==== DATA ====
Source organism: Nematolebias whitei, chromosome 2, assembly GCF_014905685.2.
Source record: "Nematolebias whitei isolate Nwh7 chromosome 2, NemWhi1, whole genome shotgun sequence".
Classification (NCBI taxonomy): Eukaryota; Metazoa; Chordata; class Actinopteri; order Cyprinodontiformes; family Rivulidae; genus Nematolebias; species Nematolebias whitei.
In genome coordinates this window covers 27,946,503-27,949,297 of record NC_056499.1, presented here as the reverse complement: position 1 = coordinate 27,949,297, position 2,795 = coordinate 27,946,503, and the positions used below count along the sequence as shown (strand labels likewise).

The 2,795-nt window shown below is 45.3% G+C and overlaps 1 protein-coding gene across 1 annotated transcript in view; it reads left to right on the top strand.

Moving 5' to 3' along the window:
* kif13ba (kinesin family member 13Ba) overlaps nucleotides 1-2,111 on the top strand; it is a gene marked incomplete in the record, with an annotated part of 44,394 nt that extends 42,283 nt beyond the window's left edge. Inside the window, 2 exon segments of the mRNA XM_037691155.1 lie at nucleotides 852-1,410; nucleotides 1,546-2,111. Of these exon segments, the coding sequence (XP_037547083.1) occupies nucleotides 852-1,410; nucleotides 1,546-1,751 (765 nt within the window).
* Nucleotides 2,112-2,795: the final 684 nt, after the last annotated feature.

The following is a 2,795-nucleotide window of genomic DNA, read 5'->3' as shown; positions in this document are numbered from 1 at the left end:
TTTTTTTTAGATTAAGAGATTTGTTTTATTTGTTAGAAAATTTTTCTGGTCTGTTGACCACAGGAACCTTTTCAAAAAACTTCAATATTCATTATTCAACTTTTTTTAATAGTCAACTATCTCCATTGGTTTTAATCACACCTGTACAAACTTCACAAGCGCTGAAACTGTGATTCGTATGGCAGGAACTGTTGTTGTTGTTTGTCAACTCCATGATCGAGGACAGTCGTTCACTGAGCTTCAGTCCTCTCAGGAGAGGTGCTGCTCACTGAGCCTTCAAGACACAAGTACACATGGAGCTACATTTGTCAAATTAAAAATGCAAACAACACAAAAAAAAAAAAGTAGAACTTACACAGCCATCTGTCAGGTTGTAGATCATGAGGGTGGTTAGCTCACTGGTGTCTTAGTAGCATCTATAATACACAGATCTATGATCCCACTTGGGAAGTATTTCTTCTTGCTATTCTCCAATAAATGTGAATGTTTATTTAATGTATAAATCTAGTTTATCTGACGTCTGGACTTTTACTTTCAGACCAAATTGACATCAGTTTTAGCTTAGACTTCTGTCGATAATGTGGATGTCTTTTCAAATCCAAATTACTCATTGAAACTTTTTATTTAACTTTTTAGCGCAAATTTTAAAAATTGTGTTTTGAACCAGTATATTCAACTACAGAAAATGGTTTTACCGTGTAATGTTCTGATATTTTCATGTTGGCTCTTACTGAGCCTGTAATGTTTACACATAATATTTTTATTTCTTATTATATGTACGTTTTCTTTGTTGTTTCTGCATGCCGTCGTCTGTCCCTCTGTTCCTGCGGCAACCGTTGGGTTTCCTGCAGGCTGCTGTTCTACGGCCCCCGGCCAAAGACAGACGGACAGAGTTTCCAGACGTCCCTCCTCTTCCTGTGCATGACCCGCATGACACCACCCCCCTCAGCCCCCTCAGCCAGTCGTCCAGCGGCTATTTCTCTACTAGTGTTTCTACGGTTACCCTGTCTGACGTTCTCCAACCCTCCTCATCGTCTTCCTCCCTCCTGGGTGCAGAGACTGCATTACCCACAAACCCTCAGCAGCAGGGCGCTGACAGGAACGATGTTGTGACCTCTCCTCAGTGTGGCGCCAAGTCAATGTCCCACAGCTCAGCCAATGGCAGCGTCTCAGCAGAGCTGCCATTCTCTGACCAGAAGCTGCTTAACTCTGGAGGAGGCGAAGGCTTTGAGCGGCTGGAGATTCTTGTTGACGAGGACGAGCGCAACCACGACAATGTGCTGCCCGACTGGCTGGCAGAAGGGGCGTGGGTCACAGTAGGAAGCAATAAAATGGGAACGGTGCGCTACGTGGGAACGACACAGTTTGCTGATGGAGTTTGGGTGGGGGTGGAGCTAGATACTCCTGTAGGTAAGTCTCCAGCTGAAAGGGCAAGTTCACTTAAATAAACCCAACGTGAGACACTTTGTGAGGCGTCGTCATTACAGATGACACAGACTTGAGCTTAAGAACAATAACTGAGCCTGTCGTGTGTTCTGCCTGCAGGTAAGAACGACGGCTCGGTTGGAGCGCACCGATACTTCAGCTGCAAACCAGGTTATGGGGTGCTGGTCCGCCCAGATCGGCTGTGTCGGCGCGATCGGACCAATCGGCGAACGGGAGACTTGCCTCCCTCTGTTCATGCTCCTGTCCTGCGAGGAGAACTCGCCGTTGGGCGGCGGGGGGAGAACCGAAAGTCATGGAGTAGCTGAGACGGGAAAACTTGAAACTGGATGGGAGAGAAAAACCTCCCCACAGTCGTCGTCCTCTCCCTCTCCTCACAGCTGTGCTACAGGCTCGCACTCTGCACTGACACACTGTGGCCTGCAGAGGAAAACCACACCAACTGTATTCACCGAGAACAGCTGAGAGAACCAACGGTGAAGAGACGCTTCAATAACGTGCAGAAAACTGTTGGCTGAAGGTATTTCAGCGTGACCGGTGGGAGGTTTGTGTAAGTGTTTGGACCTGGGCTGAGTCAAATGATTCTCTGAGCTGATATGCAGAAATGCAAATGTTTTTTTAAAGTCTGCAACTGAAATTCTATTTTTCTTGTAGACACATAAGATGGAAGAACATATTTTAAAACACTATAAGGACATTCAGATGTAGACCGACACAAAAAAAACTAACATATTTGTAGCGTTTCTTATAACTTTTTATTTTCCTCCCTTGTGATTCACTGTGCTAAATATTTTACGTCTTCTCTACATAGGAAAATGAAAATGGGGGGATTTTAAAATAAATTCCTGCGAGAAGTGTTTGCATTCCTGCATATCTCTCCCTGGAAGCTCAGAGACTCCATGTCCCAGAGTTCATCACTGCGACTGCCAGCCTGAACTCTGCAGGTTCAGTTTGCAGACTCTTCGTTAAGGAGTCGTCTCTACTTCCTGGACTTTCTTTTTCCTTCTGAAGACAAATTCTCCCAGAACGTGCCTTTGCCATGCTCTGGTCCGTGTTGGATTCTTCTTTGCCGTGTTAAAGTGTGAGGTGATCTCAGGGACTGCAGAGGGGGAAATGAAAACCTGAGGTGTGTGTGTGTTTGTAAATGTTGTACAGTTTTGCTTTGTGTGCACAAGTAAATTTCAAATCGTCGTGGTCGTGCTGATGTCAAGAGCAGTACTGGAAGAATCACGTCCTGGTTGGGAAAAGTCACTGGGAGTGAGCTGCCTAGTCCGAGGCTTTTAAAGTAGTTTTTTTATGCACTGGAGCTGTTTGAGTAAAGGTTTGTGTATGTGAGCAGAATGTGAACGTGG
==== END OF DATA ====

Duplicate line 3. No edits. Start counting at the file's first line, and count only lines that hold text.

Classification (NCBI taxonomy): Eukaryota; Metazoa; Chordata; class Actinopteri; order Cyprinodontiformes; family Rivulidae; genus Nematolebias; species Nematolebias whitei.